Wednesday, September 14, 2016

Why Do Children Talk to Themselves?


Have you ever wondered why children talk to themselves so frequently?  Laura E. Berk addresses this question in her book, Awakening Children's Minds and uses the term "private speech" to describe this behavior. Berk states that private speech "becomes an indispensable tool for self-regulation--the central means through which children take over the support provided by others, turn it toward the self, and use it to guide and control their own thinking and behavior." 

Benefits of Private Speech

Private speech is a normal behavior for children, is healthy, and even essential. It gives children an opportunity to master their emotions, become socially competent, and problem solve.



Mastering Emotions and Social Competence
Berk explains how private speech helps with self-control. She shares, "Private speech is richly influenced by children's social experiences, and it is crucial for overcoming impulsive action and achieving conscious control over thought and behavior.”

Problem Solving
“In most instances [of private speech] children appear to be working through ideas, surmounting obstacles, mastering cognitive or social skills or managing intense emotion." Often children's private speech includes task-related dialogue such as describing actions, instructing, asking and answering questions, etc. Research shows that the more children talk to themselves in a task-related way, the better they are at problem solving.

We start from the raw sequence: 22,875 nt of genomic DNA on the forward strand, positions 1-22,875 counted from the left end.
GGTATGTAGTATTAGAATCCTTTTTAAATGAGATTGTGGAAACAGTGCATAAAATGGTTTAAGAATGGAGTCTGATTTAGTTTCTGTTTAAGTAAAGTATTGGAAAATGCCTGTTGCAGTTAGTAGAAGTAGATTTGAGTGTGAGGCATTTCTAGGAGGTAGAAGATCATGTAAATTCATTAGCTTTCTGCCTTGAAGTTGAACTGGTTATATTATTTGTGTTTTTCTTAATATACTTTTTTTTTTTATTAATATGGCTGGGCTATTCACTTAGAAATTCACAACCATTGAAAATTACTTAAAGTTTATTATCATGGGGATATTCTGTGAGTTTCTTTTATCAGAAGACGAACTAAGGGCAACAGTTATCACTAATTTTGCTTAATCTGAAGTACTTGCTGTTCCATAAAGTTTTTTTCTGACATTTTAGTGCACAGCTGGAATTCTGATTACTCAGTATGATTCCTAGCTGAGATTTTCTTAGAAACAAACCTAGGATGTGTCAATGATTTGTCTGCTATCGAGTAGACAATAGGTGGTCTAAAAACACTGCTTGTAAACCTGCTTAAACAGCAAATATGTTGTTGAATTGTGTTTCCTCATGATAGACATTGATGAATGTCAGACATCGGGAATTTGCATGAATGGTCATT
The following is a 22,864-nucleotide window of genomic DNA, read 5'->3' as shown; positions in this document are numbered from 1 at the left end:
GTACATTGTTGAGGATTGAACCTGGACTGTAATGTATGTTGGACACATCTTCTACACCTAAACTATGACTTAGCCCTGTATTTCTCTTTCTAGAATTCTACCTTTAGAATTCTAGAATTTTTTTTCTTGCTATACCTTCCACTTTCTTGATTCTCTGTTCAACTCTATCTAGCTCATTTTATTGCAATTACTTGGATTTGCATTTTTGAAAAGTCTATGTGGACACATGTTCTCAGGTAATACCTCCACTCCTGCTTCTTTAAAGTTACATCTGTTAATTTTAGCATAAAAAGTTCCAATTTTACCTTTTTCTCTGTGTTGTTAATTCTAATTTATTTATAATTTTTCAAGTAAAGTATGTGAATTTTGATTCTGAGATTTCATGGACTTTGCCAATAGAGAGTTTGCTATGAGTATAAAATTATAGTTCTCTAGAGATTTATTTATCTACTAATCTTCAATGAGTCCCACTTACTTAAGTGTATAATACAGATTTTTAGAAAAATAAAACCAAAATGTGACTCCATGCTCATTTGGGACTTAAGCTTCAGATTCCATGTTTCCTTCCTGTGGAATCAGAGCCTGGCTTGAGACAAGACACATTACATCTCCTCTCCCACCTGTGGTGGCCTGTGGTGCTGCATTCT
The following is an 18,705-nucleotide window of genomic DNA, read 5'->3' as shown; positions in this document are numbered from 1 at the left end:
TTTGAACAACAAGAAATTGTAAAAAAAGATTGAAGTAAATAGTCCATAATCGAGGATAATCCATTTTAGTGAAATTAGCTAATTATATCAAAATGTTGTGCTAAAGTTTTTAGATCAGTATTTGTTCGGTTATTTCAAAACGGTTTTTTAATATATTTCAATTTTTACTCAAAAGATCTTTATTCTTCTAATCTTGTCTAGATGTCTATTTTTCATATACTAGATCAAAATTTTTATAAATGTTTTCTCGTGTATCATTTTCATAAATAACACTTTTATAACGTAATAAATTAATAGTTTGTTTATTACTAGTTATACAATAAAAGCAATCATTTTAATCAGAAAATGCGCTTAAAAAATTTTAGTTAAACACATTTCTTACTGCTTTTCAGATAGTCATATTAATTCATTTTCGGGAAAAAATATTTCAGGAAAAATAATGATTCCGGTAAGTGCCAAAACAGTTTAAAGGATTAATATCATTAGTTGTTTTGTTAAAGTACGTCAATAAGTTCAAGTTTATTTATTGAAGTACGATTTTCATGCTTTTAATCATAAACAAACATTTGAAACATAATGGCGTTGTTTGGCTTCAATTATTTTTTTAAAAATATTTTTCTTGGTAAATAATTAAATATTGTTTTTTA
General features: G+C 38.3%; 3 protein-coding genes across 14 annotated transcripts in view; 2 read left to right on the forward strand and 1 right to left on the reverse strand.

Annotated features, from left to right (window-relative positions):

Experiences that Encourage Private Speech

1. Social play involving rich, verbal give-and-take. Playful situations that involve conversation or fantasy play with different roles and situations encourage private speech.

2. Spend time with your child and monitor their play. These are great moments to teach self-regulation. A great activity to engage in is reading with one another because many children's stories have characters who use private speech to problem solve and reach their goals.

4. Learning environments that permit children to be verbally active during problem solving. Supportive teaching, challenging tasks (not too hard, but not too easy), and freedom to engage in private speech in a learning environment encourage children's use of inner dialogue. In the first part of elementary school, it is helpful for many children to speak out loud when working on assignments. This helps children cope with the difficulties or changes they are facing with keeping a longer attention span and being challenged academically.

5. Suggest to your children ways to delay gratification, resist temptation, be patient, and master and cope with difficult emotions. When parents make these suggestions it is often transferred to a child’s private speech which makes it more personal to them and easier to do.







No comments:

Post a Comment